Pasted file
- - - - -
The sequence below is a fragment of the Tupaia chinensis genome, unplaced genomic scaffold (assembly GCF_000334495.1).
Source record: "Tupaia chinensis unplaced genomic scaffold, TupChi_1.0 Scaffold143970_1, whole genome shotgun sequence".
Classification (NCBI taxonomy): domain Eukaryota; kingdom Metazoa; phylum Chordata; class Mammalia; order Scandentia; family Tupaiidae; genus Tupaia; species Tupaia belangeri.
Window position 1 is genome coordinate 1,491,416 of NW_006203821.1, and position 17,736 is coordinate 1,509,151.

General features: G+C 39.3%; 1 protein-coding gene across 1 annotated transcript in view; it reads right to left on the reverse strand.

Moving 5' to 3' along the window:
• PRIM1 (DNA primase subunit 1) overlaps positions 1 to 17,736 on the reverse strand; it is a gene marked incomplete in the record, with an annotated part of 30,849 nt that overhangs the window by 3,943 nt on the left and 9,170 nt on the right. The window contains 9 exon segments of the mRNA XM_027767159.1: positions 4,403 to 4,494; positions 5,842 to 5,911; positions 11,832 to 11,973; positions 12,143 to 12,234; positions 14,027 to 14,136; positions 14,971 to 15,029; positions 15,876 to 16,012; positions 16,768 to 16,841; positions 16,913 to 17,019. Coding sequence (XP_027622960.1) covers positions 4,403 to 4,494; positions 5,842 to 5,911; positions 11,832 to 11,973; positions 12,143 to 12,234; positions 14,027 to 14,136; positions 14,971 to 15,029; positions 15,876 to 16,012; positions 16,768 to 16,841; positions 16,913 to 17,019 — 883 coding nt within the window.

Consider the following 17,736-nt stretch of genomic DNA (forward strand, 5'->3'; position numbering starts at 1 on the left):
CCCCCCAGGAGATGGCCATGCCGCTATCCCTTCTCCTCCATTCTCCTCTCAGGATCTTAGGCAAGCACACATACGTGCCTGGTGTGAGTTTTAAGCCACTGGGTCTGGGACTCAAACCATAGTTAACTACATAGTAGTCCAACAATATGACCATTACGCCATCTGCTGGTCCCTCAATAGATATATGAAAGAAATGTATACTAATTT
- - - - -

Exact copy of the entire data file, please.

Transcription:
The sequence below is a fragment of the Tupaia chinensis genome, unplaced genomic scaffold (assembly GCF_000334495.1).
Source record: "Tupaia chinensis unplaced genomic scaffold, TupChi_1.0 Scaffold143970_1, whole genome shotgun sequence".
Classification (NCBI taxonomy): domain Eukaryota; kingdom Metazoa; phylum Chordata; class Mammalia; order Scandentia; family Tupaiidae; genus Tupaia; species Tupaia belangeri.
Window position 1 is genome coordinate 1,491,416 of NW_006203821.1, and position 17,736 is coordinate 1,509,151.

General features: G+C 39.3%; 1 protein-coding gene across 1 annotated transcript in view; it reads right to left on the reverse strand.

Moving 5' to 3' along the window:
• PRIM1 (DNA primase subunit 1) overlaps positions 1 to 17,736 on the reverse strand; it is a gene marked incomplete in the record, with an annotated part of 30,849 nt that overhangs the window by 3,943 nt on the left and 9,170 nt on the right. The window contains 9 exon segments of the mRNA XM_027767159.1: positions 4,403 to 4,494; positions 5,842 to 5,911; positions 11,832 to 11,973; positions 12,143 to 12,234; positions 14,027 to 14,136; positions 14,971 to 15,029; positions 15,876 to 16,012; positions 16,768 to 16,841; positions 16,913 to 17,019. Coding sequence (XP_027622960.1) covers positions 4,403 to 4,494; positions 5,842 to 5,911; positions 11,832 to 11,973; positions 12,143 to 12,234; positions 14,027 to 14,136; positions 14,971 to 15,029; positions 15,876 to 16,012; positions 16,768 to 16,841; positions 16,913 to 17,019 — 883 coding nt within the window.

Consider the following 17,736-nt stretch of genomic DNA (forward strand, 5'->3'; position numbering starts at 1 on the left):
CCCCCCAGGAGATGGCCATGCCGCTATCCCTTCTCCTCCATTCTCCTCTCAGGATCTTAGGCAAGCACACATACGTGCCTGGTGTGAGTTTTAAGCCACTGGGTCTGGGACTCAAACCATAGTTAACTACATAGTAGTCCAACAATATGACCATTACGCCATCTGCTGGTCCCTCAATAGATATATGAAAGAAATGTATACTAATTT